WIPO and the new Beijing Treaty

The Beijing Treaty regulates for the intellectual property rights of performers in audiovisual performances.

The Beijing Treaty was adopted by the Diplomatic Conference on the Protection of Fixation Audiovisual Performances, held in Beijing from June 20 to 26, 2012, and entered into force with respect to its 30 contracting parties on April 28, 2020.

As the World Intellectual Property Organization (WIPO) has well expressed , the adoption of the Beijing Treaty is intended to grant performers in the international system protection in the digital environment. That is why the Treaty aims to strengthen the exclusive economic rights of reproduction, distribution, rental, making available, broadcasting and communication to the public of artists, performers and performers on the performances set in audiovisual format; As well as moral rights, that is, the right to be recognized as performers; and the right to oppose any distortion, mutilation or other modification that damages the author’s honor and reputation, taking into account the nature of audiovisual fixations.

Added to this are the positive and concrete effects that the Beijing Treaty will have for all WIPO member states, both developing and developed, and which will be perceived in various areas, among others, economic development, the situation of audiovisual performers and cultural diversity.

The Beijing Treaty grants performers four types of economic rights to their performances fixed in audiovisual fixations, which we detail below:

Firstly, the right of reproduction, which is the right to authorize the direct or indirect reproduction of the performance set in audiovisual fixations, by any procedure or in any form.

Secondly, the right of distribution, which is the right to authorize the making available to the public of the original and copies of their performances set in audiovisual fixations through the sale or other transfer of ownership.

Thirdly, the right of renting, which resides in the right to authorize the commercial rental to the public of the original and copies of their performances set in audiovisual fixations.

And fourthly, the right of making available, which is the right to authorize the making available to the public, by wire or wireless means, of any interpretation or performance set in an audiovisual fixation, so that members of the public have access to said interpretation from the place and at the time that each of them chooses. This right covers, in particular, the making available on request via the Internet.

With regard to live performances, the Treaty grants performers three types of economic rights: the right of broadcasting, (except in the case of retransmission); the right of communication to the public (except when the performance constitutes a broadcast performance); and the right of fixation.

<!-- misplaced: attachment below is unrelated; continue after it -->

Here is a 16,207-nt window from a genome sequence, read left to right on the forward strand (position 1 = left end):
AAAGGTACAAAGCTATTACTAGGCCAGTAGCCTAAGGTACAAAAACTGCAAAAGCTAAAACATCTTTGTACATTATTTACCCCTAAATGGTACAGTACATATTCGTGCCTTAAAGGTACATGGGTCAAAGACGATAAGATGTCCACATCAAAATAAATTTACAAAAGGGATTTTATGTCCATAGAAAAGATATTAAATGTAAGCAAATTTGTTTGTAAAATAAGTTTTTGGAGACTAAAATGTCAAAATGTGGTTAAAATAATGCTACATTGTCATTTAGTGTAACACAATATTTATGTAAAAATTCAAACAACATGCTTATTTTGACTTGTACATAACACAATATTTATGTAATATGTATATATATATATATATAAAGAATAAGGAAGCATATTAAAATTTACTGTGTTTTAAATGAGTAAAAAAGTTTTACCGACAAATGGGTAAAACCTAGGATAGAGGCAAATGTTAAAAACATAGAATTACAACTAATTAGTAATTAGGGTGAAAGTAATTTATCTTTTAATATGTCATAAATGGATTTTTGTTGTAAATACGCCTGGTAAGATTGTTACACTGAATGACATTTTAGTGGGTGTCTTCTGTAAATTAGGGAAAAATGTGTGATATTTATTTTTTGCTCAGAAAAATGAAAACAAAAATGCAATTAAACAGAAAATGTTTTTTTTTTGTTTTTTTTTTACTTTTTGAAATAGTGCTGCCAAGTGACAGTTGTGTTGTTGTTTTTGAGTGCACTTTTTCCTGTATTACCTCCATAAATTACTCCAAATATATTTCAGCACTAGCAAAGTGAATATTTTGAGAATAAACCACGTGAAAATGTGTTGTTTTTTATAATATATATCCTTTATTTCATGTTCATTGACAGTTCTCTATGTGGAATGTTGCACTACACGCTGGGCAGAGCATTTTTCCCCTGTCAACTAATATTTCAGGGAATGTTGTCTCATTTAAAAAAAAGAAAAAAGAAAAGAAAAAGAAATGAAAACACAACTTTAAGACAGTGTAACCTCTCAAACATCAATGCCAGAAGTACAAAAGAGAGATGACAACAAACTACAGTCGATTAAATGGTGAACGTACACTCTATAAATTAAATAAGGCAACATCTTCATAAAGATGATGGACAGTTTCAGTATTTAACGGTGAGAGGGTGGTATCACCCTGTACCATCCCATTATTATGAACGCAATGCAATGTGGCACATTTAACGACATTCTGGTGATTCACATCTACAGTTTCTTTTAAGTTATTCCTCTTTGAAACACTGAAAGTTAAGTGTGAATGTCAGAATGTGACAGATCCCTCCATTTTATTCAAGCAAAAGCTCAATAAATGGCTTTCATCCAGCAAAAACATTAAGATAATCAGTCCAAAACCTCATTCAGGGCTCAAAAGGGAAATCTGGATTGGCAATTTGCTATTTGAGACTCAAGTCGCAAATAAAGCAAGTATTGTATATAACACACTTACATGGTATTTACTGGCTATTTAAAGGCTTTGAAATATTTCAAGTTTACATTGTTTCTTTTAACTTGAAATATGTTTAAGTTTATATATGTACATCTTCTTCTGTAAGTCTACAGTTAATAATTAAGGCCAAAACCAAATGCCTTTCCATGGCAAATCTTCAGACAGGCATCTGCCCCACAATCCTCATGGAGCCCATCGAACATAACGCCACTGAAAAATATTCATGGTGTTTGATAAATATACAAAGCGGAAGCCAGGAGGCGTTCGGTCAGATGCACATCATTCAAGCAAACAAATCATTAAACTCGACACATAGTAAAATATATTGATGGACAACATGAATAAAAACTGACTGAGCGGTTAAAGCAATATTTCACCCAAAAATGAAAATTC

Regarding the transfer of rights, the Treaty provides that the Contracting Parties may provide in their national legislation that when the performer has given their consent to fix their interpretation in an audiovisual fixation, the exclusive rights mentioned above They will be transferred to the producer of the audiovisual fixation. Regardless of such transfer of rights, national legislation or individual, collective or other agreements may grant the performer the right to receive royalties or fair remuneration for any use of the performance, as provided in the Treaty.

The duration of protection may not be less than 50 years.

The Contracting Parties shall grant the protection provided for in the Treaty to the interpretations and executions fixed that exist at the time of the entry into force of the Treaty, as well as to all the interpretations and executions that take place after the entry into force of the Treaty in each Contracting Party.

The Treaty obliges the Contracting Parties to adopt, in accordance with their legal system, the necessary measures to guarantee their application. In particular, all Contracting Parties shall ensure that there are enforcement procedures in national legislation that allow effective measures to be taken against acts of infringement of the rights provided for in the Treaty. Said measures must include agile resources to avoid infractions, as well as other resources that constitute an effective means of deterrence for new infractions.

The Treaty establishes an Assembly of Contracting Parties whose main function is to deal with issues related to the maintenance and development of the Treaty, and entrusts the WIPO Secretariat with the administrative work related to it.

In CASAS ASIN as a law firm specialized in Intellectual Property, we are able to offer you complete and personalized advice on the procedure to follow to internationally protect your Intellectual Property rights with respect to possible infringement cases.